miércoles, 1 de noviembre de 2017

Using Fault Trees to Advance Understanding of Diagnostic Errors. - PubMed - NCBI

Using Fault Trees to Advance Understanding of Diagnostic Errors. - PubMed - NCBI

AHRQ News Now

AHRQ Study Proposes Fault Tree Analysis To Identify Diagnostic Errors

Fault tree analysis, a technique that originated in private industry to test systems’ reliability and safety, offers promise in identifying factors that lead to medical diagnostic errors, according to a new AHRQ-funded study. Fault tree analysis has been used to reduce errors in high-risk nuclear, aerospace and chemical industries. To explore the usefulness of fault tree analysis in health care, researchers prepared fault trees for 10 patient case histories involving diagnostic errors. Those examples were then synthesized into a single fault tree to show common situations that can lead to diagnostic errors. Researchers found that the visual aspects of fault tree analysis provided a clear, unified illustration of the causes of diagnostic errors. Fault tree analysis also provided a framework for developing algorithms and computer software for the early detection of diagnostic errors, researchers concluded. The study, “Using Fault Trees to Advance Understanding of Diagnostic Errors,” and abstract appeared in The Joint Commission Journal on Quality and Patient Safety.

 2017 Nov;43(11):598-605. doi: 10.1016/j.jcjq.2017.06.007. Epub 2017 Oct 2.

Using Fault Trees to Advance Understanding of Diagnostic Errors.



Diagnostic errors annually affect at least 5% of adults in the outpatient setting in the United States. Formal analytic techniques are only infrequently used to understand them, in part because of the complexity of diagnostic processes and clinical work flows involved. In this article, diagnostic errors were modeled using fault tree analysis (FTA), a form of root cause analysis that has been successfully used in other high-complexity, high-risk contexts. How factors contributing to diagnostic errors can be systematically modeled by FTA to inform error understanding and error prevention is demonstrated.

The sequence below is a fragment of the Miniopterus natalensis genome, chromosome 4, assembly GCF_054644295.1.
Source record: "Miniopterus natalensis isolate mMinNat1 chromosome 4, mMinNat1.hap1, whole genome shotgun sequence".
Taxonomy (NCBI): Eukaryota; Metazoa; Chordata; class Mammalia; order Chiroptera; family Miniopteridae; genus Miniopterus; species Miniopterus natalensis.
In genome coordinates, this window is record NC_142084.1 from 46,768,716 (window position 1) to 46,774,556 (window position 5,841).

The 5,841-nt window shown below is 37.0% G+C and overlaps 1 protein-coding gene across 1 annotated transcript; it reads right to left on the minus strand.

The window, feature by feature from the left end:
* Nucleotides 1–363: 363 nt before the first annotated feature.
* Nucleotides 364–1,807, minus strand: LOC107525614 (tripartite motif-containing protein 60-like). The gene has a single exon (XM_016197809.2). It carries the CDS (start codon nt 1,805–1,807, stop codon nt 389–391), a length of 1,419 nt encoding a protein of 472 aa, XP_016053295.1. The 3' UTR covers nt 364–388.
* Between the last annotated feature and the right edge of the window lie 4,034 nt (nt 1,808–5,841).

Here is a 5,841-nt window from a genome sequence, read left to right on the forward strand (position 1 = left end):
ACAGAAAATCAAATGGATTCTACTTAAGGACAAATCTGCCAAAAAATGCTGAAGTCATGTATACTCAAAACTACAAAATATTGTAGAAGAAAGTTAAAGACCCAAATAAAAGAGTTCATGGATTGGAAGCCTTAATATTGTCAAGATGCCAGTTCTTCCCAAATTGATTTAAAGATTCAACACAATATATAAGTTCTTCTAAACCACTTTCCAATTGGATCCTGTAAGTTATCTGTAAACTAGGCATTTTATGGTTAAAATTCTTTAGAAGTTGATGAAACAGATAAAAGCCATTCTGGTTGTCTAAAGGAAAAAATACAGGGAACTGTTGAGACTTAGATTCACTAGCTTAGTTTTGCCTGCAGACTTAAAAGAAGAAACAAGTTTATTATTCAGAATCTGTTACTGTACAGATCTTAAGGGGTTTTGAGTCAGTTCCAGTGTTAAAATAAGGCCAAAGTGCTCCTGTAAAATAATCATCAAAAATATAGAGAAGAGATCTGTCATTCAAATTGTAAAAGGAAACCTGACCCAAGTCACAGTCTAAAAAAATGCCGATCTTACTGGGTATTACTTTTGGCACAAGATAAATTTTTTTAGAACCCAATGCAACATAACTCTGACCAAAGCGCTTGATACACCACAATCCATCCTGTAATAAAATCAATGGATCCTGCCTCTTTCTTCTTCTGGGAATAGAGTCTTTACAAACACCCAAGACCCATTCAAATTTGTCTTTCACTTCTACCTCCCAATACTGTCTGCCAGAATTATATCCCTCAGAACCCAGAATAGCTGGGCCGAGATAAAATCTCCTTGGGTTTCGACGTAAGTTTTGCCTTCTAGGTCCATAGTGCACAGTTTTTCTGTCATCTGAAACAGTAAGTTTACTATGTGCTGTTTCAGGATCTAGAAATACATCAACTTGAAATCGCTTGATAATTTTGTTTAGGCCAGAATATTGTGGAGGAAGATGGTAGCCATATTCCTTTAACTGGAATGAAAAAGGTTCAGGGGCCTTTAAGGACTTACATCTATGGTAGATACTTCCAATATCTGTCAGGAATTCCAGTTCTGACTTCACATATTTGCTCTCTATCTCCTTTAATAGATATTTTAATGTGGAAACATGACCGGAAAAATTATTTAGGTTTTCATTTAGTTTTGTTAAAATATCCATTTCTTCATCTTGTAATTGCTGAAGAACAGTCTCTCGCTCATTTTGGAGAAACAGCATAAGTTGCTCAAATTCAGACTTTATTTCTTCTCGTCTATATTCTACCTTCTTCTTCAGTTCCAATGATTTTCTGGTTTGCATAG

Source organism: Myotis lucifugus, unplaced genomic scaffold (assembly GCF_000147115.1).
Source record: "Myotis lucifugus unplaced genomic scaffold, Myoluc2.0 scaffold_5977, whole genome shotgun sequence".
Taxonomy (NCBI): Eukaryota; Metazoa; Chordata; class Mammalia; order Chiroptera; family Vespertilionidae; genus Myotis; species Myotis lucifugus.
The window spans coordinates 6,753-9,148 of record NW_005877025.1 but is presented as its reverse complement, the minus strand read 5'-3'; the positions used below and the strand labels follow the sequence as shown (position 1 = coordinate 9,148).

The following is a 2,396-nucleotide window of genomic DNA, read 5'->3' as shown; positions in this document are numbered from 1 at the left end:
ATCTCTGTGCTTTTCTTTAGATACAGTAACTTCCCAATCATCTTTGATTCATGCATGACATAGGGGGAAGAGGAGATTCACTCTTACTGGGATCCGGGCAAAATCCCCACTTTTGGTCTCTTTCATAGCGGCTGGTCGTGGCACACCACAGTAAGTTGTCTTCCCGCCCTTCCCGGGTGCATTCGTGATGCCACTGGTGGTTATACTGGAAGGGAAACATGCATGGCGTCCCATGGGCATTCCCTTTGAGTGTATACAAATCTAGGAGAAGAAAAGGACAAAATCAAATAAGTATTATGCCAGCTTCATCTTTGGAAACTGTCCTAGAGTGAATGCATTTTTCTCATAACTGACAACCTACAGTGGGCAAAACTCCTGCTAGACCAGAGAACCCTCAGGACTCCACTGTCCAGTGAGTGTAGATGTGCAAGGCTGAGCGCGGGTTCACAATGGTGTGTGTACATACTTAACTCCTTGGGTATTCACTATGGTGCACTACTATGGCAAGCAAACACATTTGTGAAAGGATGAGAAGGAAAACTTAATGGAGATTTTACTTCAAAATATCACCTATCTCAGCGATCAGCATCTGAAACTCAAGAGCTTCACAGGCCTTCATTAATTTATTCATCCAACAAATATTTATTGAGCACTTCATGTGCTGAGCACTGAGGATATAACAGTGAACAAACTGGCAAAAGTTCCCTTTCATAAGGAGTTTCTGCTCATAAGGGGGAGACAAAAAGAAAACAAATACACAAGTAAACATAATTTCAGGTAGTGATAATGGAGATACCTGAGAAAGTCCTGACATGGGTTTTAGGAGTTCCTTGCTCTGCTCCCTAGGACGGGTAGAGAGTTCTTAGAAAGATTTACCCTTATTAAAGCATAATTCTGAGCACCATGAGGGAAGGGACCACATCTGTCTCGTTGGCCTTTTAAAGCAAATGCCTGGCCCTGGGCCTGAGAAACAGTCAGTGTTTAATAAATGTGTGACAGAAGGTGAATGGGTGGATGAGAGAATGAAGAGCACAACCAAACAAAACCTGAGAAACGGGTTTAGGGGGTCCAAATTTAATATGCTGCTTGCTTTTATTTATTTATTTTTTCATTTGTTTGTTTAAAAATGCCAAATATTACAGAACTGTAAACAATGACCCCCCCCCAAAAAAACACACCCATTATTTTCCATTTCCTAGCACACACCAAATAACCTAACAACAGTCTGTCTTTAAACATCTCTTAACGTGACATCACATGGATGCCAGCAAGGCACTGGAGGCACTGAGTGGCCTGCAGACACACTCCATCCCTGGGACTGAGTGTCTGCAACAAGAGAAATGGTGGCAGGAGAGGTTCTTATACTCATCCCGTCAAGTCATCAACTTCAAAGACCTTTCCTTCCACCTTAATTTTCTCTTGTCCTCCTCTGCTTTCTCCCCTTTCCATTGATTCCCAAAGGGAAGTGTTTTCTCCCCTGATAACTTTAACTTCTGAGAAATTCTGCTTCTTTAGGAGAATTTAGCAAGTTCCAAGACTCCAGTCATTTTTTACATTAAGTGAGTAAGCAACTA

A team of three experts reviewed 10 published cases of diagnostic error and constructed fault trees. The fault trees were modeled according to currently available conceptual frameworks characterizing diagnostic error. The 10 trees were then synthesized into a single fault tree to identify common contributing factors and pathways leading to diagnostic error.


FTA is a visual, structured, deductive approach that depicts the temporal sequence of events and their interactions in a formal logical hierarchy. The visual FTA enables easier understanding of causative processes and cognitive and system factors, as well as rapid identification of common pathways and interactions in a unified fashion. In addition, it enables calculation of empirical estimates for causative pathways. Thus, fault trees might provide a useful framework for both quantitative and qualitative analysis of diagnostic errors.


Future directions include establishing validity and reliability by modeling a wider range of error cases, conducting quantitative evaluations, and undertaking deeper exploration of other FTA capabilities.


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